Some successful managers don't subscribe to conventional investing wisdom.
In general, we like funds that exhibit certain traits that we've found more likely to provide success over the long term. For example, we tend to favor managers with low turnover--meaning they stick with their companies for years rather than trying to guess next quarter's trends--and who have the guts to put a meaningful portion of fund assets into a relatively moderate number of picks.
However, these and similar points are intended to serve as guidelines, not rigid rules. As it turns out, some outstanding managers disdain these habits--yet their long-term performance shows they know what they're doing. The following managers are not the only ones triumphing by taking approaches that typically lead to mediocrity, but they provide fine examples.
Frank Jennings, Oppenheimer Global Opportunities
But Frank Jennings begs to differ. Although he certainly does intensive fundamental analysis of individual firms, he also bases some investment decisions partly on his views of overall market levels as well as considerations of macroeconomic conditions in regions and particular countries. Most managers who end up with large cash stakes take great care in telling us that they're not making a market call--they just can't find enough individual companies that meet their rigid standards at the right price. Not Jennings.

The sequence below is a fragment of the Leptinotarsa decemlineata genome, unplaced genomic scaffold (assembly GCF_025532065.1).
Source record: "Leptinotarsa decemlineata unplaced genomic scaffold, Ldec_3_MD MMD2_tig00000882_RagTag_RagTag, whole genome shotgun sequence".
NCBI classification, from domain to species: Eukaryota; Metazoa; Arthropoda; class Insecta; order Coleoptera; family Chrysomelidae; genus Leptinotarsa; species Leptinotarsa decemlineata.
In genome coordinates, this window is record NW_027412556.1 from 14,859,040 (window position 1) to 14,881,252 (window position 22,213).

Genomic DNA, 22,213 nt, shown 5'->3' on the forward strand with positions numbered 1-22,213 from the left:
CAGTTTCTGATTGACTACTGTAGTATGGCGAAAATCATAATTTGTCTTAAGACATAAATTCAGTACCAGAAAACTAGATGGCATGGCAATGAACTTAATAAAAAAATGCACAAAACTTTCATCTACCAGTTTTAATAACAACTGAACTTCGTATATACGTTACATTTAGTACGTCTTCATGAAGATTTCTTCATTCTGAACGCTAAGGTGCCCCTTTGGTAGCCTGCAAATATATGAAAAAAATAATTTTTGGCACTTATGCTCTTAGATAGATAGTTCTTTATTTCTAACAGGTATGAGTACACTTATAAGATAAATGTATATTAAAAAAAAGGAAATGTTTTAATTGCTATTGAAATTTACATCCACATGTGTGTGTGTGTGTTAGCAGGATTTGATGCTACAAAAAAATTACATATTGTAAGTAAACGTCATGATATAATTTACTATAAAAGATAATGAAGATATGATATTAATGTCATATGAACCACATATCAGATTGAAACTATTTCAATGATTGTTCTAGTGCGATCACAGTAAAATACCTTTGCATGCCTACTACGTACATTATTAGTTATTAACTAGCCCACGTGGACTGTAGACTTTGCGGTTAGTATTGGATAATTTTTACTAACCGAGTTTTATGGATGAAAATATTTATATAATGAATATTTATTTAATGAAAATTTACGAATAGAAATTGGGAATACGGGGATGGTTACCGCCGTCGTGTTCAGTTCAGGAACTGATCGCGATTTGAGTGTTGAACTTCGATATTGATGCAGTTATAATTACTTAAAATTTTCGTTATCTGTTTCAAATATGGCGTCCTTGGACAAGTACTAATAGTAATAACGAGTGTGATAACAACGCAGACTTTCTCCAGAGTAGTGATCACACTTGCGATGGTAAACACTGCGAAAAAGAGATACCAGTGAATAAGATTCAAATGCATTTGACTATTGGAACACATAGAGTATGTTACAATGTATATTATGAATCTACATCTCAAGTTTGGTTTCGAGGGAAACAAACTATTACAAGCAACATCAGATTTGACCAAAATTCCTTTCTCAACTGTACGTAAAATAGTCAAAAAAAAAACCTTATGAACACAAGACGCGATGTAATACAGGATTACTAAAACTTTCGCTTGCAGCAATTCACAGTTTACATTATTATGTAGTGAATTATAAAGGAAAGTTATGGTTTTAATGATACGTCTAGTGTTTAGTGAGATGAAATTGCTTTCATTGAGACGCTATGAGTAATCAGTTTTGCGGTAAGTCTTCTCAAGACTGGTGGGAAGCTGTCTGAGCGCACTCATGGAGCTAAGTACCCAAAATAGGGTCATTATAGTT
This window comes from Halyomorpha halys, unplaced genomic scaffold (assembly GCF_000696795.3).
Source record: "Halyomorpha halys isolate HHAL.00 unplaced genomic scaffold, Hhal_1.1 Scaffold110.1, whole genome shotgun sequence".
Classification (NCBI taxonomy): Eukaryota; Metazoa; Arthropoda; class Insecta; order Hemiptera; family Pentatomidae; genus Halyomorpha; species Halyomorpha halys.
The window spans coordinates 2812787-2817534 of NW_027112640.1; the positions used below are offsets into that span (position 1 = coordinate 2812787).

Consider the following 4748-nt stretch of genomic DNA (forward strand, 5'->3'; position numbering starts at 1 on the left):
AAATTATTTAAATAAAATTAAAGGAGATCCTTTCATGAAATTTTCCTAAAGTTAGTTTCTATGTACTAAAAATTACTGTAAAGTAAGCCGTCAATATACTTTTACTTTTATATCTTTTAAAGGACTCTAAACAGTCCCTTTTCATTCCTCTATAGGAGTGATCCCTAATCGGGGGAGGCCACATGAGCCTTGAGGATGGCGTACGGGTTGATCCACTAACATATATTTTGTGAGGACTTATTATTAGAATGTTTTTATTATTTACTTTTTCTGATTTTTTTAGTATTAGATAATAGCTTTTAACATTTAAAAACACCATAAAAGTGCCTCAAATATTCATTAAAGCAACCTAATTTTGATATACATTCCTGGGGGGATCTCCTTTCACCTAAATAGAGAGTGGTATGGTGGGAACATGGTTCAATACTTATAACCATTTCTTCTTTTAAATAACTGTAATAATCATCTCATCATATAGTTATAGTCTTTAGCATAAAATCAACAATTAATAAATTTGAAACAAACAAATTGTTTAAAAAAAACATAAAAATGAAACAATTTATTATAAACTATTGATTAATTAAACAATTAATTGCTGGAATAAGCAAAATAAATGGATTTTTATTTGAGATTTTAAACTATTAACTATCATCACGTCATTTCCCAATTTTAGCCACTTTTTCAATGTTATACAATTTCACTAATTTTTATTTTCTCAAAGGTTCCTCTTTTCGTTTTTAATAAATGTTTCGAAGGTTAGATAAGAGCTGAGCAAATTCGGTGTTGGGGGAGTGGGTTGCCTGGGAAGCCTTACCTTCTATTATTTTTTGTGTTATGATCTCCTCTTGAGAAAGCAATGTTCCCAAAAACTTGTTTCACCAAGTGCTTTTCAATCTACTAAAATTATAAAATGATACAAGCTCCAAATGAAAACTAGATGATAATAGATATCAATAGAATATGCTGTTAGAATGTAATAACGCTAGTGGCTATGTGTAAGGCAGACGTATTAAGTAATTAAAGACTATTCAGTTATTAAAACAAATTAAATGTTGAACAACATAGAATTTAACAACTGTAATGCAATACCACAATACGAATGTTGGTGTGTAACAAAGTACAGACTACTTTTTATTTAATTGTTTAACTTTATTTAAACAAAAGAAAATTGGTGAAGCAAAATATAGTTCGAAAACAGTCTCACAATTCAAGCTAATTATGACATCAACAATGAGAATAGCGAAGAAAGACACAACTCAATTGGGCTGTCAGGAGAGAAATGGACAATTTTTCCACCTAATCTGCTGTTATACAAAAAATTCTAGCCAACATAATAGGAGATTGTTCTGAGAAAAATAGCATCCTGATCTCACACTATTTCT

Although his record on such calls isn't perfect--how could it be?--it has worked often enough. Along with his stock-picking, some timely moves into bonds or cash and the occasional currency hedge have given the fund the second-best 10-year record in the world-stock category.
Rudolph-Riad Younes and Richard Pell, Julius Baer International Equity
Rudolph-Riad Younes and Richard Pell tend to use much more macro-level analysis than other top managers. Their macro views are more about big-picture growth trends and the like rather than stock-market calls, and such views tend to affect their sector preferences rather than influencing them to move heavily into cash or bonds. Even so, it was in character when a few years ago they were vocal about the S&P 500 Index being sharply overvalued.
What's even more noteworthy, though, is the size of their portfolios--and their unwillingness to make a strong commitment to any particular stock. Julius Baer International Equity currently has more than 500 holdings, and it's rare to see any company get much more than 2% of assets: The top pick in the current portfolio has just 1.7%. Usually, that's the sign of managers who are inadvertently watering down a portfolio with scores of holdings that don't really excite them, simply out of fear of lagging the index by an amount that could draw unwelcome attention.